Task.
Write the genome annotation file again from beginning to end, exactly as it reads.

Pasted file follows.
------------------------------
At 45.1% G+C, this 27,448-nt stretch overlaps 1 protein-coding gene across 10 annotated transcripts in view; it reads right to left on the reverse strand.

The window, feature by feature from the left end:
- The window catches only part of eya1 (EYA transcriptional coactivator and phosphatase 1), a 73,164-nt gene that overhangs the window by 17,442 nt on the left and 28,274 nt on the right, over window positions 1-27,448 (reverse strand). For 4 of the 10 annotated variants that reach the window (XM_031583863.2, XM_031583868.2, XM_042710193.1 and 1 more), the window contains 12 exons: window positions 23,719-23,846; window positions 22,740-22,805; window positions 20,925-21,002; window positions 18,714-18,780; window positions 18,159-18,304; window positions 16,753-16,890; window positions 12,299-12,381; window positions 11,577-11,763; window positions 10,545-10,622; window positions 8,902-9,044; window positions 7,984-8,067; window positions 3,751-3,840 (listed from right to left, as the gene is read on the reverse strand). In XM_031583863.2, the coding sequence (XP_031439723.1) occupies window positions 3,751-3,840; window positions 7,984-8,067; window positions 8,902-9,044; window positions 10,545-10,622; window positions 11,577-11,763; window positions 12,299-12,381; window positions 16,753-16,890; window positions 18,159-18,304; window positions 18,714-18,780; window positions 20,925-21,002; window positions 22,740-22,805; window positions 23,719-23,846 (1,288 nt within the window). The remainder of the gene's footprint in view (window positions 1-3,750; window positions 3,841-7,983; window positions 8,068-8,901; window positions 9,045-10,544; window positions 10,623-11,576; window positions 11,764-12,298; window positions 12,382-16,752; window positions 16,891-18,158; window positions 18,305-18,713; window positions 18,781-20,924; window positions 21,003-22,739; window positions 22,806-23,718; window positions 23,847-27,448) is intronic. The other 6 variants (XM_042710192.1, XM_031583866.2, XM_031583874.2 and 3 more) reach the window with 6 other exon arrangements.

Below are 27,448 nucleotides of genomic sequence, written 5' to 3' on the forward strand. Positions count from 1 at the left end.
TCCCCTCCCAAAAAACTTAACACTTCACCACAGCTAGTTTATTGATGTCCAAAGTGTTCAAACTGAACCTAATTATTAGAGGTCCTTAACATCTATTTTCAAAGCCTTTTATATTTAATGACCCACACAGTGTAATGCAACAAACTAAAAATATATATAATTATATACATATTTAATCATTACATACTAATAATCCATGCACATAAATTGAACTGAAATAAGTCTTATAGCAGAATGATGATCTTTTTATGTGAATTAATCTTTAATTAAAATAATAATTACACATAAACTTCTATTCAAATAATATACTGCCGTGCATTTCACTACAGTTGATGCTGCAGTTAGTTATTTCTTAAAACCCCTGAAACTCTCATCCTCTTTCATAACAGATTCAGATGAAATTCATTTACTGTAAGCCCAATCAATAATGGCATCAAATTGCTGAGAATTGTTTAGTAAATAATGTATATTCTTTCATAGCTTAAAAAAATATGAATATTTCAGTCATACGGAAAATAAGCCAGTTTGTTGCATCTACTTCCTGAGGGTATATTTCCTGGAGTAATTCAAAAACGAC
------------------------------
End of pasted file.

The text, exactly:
At 45.1% G+C, this 27,448-nt stretch overlaps 1 protein-coding gene across 10 annotated transcripts in view; it reads right to left on the reverse strand.

The window, feature by feature from the left end:
- The window catches only part of eya1 (EYA transcriptional coactivator and phosphatase 1), a 73,164-nt gene that overhangs the window by 17,442 nt on the left and 28,274 nt on the right, over window positions 1-27,448 (reverse strand). For 4 of the 10 annotated variants that reach the window (XM_031583863.2, XM_031583868.2, XM_042710193.1 and 1 more), the window contains 12 exons: window positions 23,719-23,846; window positions 22,740-22,805; window positions 20,925-21,002; window positions 18,714-18,780; window positions 18,159-18,304; window positions 16,753-16,890; window positions 12,299-12,381; window positions 11,577-11,763; window positions 10,545-10,622; window positions 8,902-9,044; window positions 7,984-8,067; window positions 3,751-3,840 (listed from right to left, as the gene is read on the reverse strand). In XM_031583863.2, the coding sequence (XP_031439723.1) occupies window positions 3,751-3,840; window positions 7,984-8,067; window positions 8,902-9,044; window positions 10,545-10,622; window positions 11,577-11,763; window positions 12,299-12,381; window positions 16,753-16,890; window positions 18,159-18,304; window positions 18,714-18,780; window positions 20,925-21,002; window positions 22,740-22,805; window positions 23,719-23,846 (1,288 nt within the window). The remainder of the gene's footprint in view (window positions 1-3,750; window positions 3,841-7,983; window positions 8,068-8,901; window positions 9,045-10,544; window positions 10,623-11,576; window positions 11,764-12,298; window positions 12,382-16,752; window positions 16,891-18,158; window positions 18,305-18,713; window positions 18,781-20,924; window positions 21,003-22,739; window positions 22,806-23,718; window positions 23,847-27,448) is intronic. The other 6 variants (XM_042710192.1, XM_031583866.2, XM_031583874.2 and 3 more) reach the window with 6 other exon arrangements.

Below are 27,448 nucleotides of genomic sequence, written 5' to 3' on the forward strand. Positions count from 1 at the left end.
TCCCCTCCCAAAAAACTTAACACTTCACCACAGCTAGTTTATTGATGTCCAAAGTGTTCAAACTGAACCTAATTATTAGAGGTCCTTAACATCTATTTTCAAAGCCTTTTATATTTAATGACCCACACAGTGTAATGCAACAAACTAAAAATATATATAATTATATACATATTTAATCATTACATACTAATAATCCATGCACATAAATTGAACTGAAATAAGTCTTATAGCAGAATGATGATCTTTTTATGTGAATTAATCTTTAATTAAAATAATAATTACACATAAACTTCTATTCAAATAATATACTGCCGTGCATTTCACTACAGTTGATGCTGCAGTTAGTTATTTCTTAAAACCCCTGAAACTCTCATCCTCTTTCATAACAGATTCAGATGAAATTCATTTACTGTAAGCCCAATCAATAATGGCATCAAATTGCTGAGAATTGTTTAGTAAATAATGTATATTCTTTCATAGCTTAAAAAAATATGAATATTTCAGTCATACGGAAAATAAGCCAGTTTGTTGCATCTACTTCCTGAGGGTATATTTCCTGGAGTAATTCAAAAACGAC